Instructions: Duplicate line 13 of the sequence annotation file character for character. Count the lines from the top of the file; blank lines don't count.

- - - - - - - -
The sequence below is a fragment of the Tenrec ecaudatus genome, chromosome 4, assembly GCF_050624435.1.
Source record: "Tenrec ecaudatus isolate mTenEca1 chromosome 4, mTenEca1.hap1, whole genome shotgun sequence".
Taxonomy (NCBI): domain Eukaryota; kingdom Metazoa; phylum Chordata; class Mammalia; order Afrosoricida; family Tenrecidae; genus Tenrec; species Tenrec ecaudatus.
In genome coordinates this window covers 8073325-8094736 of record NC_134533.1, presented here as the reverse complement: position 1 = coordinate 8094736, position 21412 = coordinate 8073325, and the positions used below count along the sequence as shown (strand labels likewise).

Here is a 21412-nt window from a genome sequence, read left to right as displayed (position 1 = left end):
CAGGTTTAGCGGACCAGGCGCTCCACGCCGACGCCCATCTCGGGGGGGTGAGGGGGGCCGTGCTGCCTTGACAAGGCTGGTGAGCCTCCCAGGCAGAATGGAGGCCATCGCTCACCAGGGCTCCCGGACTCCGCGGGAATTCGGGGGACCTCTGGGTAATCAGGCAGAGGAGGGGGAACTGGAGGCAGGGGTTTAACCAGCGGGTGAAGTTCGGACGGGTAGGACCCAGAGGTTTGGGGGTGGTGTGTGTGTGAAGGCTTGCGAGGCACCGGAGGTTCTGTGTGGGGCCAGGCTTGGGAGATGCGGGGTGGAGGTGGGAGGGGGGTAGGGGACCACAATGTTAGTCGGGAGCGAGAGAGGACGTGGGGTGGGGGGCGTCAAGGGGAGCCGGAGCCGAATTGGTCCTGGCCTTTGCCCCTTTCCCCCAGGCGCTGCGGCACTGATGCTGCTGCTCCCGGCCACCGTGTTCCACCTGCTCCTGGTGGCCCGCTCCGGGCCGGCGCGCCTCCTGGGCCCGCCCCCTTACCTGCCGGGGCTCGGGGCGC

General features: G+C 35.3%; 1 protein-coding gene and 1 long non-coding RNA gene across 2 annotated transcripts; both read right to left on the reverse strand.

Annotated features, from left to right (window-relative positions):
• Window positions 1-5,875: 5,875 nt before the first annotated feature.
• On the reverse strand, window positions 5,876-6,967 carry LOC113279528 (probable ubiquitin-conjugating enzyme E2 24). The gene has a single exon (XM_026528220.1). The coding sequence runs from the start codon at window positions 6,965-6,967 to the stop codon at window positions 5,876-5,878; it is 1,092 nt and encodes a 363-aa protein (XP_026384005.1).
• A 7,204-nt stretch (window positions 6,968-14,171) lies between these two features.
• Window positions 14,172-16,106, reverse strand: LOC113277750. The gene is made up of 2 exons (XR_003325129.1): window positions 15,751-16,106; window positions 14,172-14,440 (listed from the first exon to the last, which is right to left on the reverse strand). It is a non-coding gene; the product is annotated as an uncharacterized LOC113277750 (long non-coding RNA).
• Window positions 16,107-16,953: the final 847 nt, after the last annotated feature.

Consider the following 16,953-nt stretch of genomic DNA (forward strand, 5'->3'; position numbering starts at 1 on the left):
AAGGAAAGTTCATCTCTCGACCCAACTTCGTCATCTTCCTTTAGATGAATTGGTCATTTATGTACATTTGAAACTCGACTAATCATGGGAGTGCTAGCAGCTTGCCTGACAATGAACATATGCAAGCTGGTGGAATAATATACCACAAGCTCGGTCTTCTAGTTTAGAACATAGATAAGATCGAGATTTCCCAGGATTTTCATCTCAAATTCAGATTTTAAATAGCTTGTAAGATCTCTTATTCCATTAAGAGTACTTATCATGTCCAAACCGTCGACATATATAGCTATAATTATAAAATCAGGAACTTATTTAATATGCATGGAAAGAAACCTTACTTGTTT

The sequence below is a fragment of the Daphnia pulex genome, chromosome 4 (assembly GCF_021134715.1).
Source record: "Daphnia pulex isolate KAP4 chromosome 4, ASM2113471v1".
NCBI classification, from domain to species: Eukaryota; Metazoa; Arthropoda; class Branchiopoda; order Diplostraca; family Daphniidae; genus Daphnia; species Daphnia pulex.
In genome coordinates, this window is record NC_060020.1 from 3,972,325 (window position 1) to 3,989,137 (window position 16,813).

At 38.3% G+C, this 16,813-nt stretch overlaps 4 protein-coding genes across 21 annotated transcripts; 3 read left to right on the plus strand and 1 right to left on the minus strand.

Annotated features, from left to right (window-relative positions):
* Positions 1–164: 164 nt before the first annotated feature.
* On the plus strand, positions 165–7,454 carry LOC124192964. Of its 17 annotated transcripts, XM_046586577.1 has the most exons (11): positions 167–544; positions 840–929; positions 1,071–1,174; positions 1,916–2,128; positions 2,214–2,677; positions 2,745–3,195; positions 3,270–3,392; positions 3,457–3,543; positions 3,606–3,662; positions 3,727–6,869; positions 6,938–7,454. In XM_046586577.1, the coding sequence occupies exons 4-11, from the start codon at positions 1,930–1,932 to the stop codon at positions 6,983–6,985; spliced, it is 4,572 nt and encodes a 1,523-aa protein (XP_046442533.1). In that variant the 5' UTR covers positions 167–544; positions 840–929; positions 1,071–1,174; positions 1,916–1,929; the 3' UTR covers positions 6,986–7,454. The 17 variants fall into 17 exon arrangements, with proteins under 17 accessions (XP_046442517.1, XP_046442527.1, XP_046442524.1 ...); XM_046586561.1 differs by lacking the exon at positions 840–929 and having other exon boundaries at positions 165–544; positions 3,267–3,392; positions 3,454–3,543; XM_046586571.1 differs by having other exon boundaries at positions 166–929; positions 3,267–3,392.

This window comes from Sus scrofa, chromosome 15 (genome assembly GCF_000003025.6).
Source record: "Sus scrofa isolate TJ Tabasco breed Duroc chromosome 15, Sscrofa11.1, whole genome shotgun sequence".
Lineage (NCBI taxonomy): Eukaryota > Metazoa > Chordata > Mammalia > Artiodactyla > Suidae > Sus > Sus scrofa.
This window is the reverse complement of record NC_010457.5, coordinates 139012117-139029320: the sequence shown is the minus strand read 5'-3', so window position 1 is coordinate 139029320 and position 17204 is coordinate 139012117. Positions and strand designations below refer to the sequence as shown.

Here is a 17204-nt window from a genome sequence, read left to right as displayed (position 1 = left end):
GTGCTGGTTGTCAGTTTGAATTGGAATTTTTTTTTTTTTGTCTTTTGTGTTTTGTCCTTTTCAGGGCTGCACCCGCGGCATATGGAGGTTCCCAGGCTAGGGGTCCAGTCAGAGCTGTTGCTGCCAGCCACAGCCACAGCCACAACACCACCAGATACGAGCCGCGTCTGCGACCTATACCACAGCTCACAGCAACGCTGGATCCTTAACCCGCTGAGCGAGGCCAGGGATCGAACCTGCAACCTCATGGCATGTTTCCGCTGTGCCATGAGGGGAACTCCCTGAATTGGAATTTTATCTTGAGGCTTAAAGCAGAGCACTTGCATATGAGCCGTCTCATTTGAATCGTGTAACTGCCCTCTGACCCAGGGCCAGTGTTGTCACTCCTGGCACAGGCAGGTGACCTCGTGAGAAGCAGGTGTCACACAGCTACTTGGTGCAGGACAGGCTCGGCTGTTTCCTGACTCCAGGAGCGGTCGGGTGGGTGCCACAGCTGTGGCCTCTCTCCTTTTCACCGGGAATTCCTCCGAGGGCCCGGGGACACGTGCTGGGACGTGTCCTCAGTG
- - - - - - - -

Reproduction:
• Window positions 16,107-16,953: the final 847 nt, after the last annotated feature.